Trinamool Congress (TMC) Lok Sabha member Mahua Moitra has gained national fame with her maiden speech in Parliament, quoting from a poster that was once sold at the United States Holocaust Memorial Museum gift shop (it was never an exhibit, as Moitra believes), listing 12 “early warning signs of Fascism". She used seven, linking them to the Modi government. Overnight, she became the new star left-liberals were looking for, bereft after the downfall of Kanhaiya Kumar, et al.

Then someone pointed out that she may have plagiarized her speech idea from a January 2017 article on washingtonmonthly.com, which connected the points in the poster to Donald Trump; and that she had replaced Trump with Modi and added her own words to fit the Indian context. Much acrimony followed. I, too, accused her on social media of plagiarism, but I could have been wrong. Moitra is certainly well-read and intelligent enough to have thought up the idea herself.

I shall, however, now openly plagiarize and apply her idea to the government run by her party in West Bengal. Here are her points:

One, there is a powerful nationalism that is tearing into our national fabric. In TMC’s case, it can’t be nationalism, it’ll be regionalism. Mamata Banerjee refuses to attend chief ministers’ meetings called by the Prime Minister, even NITI Aayog meetings. She keeps her state out of central welfare schemes. Her new catch-all enemy is “outsiders". All those who protest against her are apparently “outsiders". Even the doctors’ agitation after a mob attacked junior doctors at a government hospital was initially blamed on “outsiders". As Moitra perceptively noted, this is “superficial, xenophobic, narrow".

Two, there is resounding disdain for human rights permeating every level of governance. Yes, say that to the scores of opposition party workers killed in Bengal over the last eight years; to the thousands of opposition workers arrested and tortured on false charges, the most common being ganja possession; to Gorkhas of the Darjeeling hills who have faced unprecedented state repression since mid-2017.

Three, there is unimaginable subjugation and control of mass media. Bengal’s media is muzzled, through threat of reprisals and petty favours. Someone watching only Bengali TV news will know very little about what is actually going on in the state. Any question that is not docile receives a public tongue-lashing from Banerjee. And even owners of large media houses can be forced to resign their executive positions.

Four, there is an obsession with national security—the identification of enemies. No, Banerjee is not obsessed with national security at all. Check the South Asia Terrorism Portal (satp.org) for West Bengal and you’ll know. But she does identify enemies everywhere. In 2012, on a TV show, when a student asked her about appalling sexist statements made by her ministers about a shocking rape case, Banerjee called her a Maoist and walked off the stage. Today, all critics are instantly labelled “BJP" or “outsiders". If a chief minister stops her convoy, gets down from her car and starts chasing a few roadside youths who had shouted “Jai Shri Ram", one can safely call her “enemy-obsessed".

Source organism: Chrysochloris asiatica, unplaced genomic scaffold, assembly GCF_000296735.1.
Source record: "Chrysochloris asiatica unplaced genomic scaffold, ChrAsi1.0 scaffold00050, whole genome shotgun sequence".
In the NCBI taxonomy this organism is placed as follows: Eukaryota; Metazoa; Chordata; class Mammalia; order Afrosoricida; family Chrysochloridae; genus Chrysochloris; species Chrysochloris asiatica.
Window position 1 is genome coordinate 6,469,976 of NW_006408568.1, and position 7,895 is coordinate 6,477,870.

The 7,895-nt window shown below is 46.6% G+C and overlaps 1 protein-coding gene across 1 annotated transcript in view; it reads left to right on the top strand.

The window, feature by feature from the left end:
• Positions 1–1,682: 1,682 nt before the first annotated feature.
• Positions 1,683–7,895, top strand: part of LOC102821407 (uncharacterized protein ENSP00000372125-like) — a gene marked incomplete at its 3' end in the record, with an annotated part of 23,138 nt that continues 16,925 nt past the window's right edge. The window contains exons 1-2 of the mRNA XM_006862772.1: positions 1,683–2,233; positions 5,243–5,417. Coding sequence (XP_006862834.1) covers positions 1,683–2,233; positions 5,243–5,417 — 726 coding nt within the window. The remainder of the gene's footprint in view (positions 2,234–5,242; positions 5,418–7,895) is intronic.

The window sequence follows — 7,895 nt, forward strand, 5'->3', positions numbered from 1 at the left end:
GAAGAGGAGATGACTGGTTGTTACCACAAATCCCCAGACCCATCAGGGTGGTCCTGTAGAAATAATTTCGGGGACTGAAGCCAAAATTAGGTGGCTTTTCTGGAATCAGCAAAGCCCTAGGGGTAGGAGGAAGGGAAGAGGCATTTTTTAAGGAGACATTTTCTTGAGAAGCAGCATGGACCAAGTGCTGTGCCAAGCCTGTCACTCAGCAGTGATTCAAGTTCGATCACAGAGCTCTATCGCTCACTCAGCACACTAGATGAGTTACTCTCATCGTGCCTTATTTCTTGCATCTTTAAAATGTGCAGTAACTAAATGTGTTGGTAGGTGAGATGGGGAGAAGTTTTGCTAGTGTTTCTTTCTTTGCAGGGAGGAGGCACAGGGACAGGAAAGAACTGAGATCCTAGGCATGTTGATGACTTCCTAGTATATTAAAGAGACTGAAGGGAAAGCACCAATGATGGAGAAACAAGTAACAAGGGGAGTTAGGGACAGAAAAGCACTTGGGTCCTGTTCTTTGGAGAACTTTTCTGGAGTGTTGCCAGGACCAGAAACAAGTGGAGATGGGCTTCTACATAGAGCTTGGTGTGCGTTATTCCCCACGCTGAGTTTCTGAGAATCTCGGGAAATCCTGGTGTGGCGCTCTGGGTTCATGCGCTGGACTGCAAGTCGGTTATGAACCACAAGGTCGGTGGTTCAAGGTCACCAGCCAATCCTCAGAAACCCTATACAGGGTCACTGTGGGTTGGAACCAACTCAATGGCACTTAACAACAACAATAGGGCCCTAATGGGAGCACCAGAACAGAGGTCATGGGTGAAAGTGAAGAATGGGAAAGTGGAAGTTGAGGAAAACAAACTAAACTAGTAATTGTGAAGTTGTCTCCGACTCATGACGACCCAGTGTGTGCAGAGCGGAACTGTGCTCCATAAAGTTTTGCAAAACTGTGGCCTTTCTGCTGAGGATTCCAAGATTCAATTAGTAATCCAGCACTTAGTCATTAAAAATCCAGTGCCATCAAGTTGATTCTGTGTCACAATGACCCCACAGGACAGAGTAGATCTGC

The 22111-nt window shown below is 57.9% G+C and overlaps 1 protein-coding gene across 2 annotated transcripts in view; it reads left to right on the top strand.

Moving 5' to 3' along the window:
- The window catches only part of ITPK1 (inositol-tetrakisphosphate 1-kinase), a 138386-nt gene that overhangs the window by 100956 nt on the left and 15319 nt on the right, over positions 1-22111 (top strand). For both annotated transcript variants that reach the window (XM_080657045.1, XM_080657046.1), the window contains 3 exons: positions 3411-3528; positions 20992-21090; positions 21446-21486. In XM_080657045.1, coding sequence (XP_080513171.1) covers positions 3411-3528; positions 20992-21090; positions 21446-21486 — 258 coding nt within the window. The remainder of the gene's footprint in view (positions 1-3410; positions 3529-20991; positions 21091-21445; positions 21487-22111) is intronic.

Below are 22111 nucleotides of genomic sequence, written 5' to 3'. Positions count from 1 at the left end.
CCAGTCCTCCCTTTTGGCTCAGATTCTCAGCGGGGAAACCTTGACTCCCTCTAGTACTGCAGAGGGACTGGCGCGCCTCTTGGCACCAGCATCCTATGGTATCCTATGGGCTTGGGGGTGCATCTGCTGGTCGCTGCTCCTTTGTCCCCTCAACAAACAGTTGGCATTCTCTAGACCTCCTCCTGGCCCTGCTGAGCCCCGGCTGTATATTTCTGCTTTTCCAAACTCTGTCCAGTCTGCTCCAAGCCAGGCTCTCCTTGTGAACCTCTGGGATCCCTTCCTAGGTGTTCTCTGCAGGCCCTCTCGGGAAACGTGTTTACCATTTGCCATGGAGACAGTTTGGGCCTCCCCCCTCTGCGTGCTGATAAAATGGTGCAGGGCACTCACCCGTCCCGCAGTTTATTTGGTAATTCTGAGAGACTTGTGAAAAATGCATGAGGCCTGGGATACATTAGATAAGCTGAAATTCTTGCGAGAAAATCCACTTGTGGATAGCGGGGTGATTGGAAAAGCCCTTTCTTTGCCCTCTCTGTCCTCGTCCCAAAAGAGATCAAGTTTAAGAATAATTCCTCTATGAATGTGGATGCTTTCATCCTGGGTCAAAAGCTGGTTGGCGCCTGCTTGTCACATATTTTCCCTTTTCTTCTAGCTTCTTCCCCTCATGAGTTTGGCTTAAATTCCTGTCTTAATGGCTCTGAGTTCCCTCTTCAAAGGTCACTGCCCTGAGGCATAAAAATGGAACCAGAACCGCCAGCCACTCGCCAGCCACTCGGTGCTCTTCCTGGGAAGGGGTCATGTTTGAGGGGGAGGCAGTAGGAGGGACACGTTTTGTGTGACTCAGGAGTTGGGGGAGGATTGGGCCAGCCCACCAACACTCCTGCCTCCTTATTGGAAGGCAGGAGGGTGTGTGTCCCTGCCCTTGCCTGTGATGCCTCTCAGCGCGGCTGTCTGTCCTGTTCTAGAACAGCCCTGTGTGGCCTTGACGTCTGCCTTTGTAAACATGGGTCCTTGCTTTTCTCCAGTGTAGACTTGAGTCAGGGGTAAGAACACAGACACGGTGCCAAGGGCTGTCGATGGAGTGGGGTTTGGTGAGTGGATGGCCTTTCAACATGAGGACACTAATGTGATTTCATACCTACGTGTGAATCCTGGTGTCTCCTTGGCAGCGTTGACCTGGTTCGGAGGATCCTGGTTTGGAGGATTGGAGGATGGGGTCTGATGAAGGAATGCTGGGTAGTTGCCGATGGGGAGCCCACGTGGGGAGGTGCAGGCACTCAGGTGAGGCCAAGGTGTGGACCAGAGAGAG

Five, the government and religion are now intertwined. Absolutely. Never have religious minority vote banks been nurtured so assiduously. Never has there been a poll campaign with so many billboards of a party leader with her head covered and bowed in the Muslim prayer posture. Monthly stipends for thousands of imams and muezzins, postponing the immersion of Durga idols because it was clashing with Muharram, allocating more money for minority institutions than higher education in the state budget… one could go on endlessly. And didn’t she publicly call Muslims TMC’s milch cow? Yes, government and religion are certainly intertwined.

Six, there is complete disdain for intellectuals and the arts. A few examples. In 2012, the TMC government banned a book by Indian Police Service officer Nazrul Islam which criticized Banerjee. In 2013, the Kolkata Film Censor Board refused to clear Kangal Malsat (“War Cry Of The Beggars"), citing excessive foul language, though everyone knew the real reason was a sequence critical of Banerjee. The film’s director called the government “fascist". Early this year, the film Bhobishyoter Bhoot (“Ghosts Of The Future") vanished from halls a day after its premiere. Bengal’s greatest living actor Soumitra Chatterjee called the government “fascist". When asked about the film, Banerjee said: “I will not answer."

Seven, there is erosion of independence in our electoral system. In last year’s state panchayat elections, TMC won 34% of the seats uncontested. Many Opposition candidates were simply not allowed to file nominations. During the Lok Sabha elections, state machinery was used to destroy Opposition publicity material. Several TV channels ran exposés on TMC thugs rigging polls. Villagers were forced to flee their homes before their voting day because it was suspected they would vote against TMC. No other state saw as much violence.

I wish Moitra had used more than just seven of the 12 “fascism" points. I would then have had more to say.

Sandipan Deb is former editor of ‘Financial Express’ and founder editor of‘Open’ and ‘Swarajya’ magazines

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